using the table provided, and how it says the Velocity should be in mph, is it correct to say that the units of Hp/W from this table is mph also?

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    $\begingroup$ Some context for where this table comes from might help you get an answer. This may also be better suited to Physics.SE or Engineering.SE. $\endgroup$ Commented Mar 29, 2022 at 15:59
  • $\begingroup$ This is from Aircraft Design: A Conceptual Approach by Daniel Raymer, as @Raketenolli guessed. (page 81) $\endgroup$ Commented Mar 30, 2022 at 3:56

2 Answers 2


This is an empirical formula showing a simple relationship observed between power-to-weight ratio and maximum speed for different types of airplane. Its source is most likely an aircraft design book by Raymer (it does look familiar!) or Roskam.

For the formula to work, all physical quantities have to be made dimensionless, because you can't really raise a speed to a non-integer power (and even for integer powers, it only makes sense in a few cases). So you have to know exactly which units were assumed for power (presumably hp = 746 W), weight or mass (lbf = 4.45 N, lbm = 0.454 kg) and speed (mph = 0.447 m/s).

An example: Assume we are designing a metal homebuilt airplane that is supposed to fly 120 mph max. We check Row 2 of the diagram to find the proper values of $a$ and $C$, then plug those values into the given formula: $$ \begin{align} \frac PW &= a {V_{max}}^C \\ &= 0.005 \cdot 120^{0.57} \\ &= 0.0766 \end{align} $$

Assuming horsepower and pounds and an MTOW of 1000 lb, we find our engine needs to have

$$ \begin{align} P &= \frac PW \cdot W \\ &= 0.0766\, \frac{\mathrm{hp}}{\mathrm{lb}} \cdot 1000\,\mathrm{lb} \\ &= 77\,\mathrm{hp} \end{align} $$

which seems like a very reasonable value for a small 1000 lb airplane.

If you wanted to use different units, e.g. SI, then you would need to adapt the coefficients $a$ and $C$ from the table.


Yes. It would be correct to say that "power divided by weight" is a unit of speed. Given that the equivalent speed is given in miles per hour, the power-to-weight ratio will also be in miles per hour. Note that when I say "weight" here I really do mean "weight," that is, the force exerted due to gravity acting on the mass of an object; the colloquial definition of "power-to-weight ratio" really means "power-to-mass ratio," and that is not equivalent to a speed.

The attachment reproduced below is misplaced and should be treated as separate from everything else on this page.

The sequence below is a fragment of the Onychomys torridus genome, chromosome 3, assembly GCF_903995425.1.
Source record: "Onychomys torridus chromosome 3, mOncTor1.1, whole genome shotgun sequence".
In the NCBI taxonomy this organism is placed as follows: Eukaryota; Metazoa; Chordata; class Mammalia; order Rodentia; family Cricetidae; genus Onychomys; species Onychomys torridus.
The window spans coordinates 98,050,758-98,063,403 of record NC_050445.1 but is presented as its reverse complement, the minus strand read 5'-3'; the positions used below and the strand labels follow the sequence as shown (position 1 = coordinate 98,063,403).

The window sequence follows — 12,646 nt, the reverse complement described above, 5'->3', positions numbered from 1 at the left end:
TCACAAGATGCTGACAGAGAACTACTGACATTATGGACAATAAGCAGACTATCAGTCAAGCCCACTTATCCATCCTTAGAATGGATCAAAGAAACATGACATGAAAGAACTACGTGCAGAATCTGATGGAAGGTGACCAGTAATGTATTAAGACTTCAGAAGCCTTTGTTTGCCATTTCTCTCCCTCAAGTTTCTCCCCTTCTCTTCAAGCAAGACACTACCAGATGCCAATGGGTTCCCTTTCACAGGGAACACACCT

Using SI units, power divided by weight is given as Watts per Newton:

$$ \frac WN = \frac {\mathrm{kg} \cdot \mathrm{m}^2 \cdot \mathrm{s}^{-3}} {\mathrm{kg} \cdot \mathrm m \cdot \mathrm s ^{−2}} = \frac {\mathrm m}{\mathrm s} $$

which is sufficient to convince us that "power-to-weight ratio" is nothing more than a complicated way of expressing a speed, in particular the resultant speed of an object of some given weight when it is pushed by some given power.

In the English units here, "power" is in horsepower and "weight" can be assumed to be pounds-force:

$$ \begin{align} 1 \, \frac {\mathrm{hp}} {\mathrm{lbf}} &= \frac {550 \mathrm{ft} \cdot \mathrm{lbf} \cdot \mathrm s^{-1}} {\mathrm{lbf}} \\ &= 550 \, \frac{\mathrm{ft}}{\mathrm s} \times \left( \frac {1 \, \mathrm{mile}} {5280 \, \mathrm{ft}} \right) \left( \frac {3600 \, \mathrm{s}} {1 \, \mathrm{hr}} \right) \\ &= 375 \, \mathrm{mph} \end{align} $$

So we expect that an object which weighs one pound and is acted upon by a force of one horsepower will equalize at a speed of 375 miles per hour. But! the power given in the equation is not the true force acting on the object; rather it is the power generated by the power plant, which cannot be 100% efficient. Also, our 375 mph figure assumed no air resistance; in fact air resistance does exist, and it is a complicated topic, but generally (for high-speed flow) increases with the square of the object's speed. So when your textbook says

$$ \frac{\mathrm{hp}}{W_0} = a V^C $$

they really mean

$$ V_\mathrm I = a V_\mathrm R ^C $$

where $V_\mathrm I$ represents the "ideal" speed in a vacuum and using a power plant whose energy output is completely translated to speed with no losses along the way, and $V_\mathrm R$ represents the actual speed you will see in the real world.


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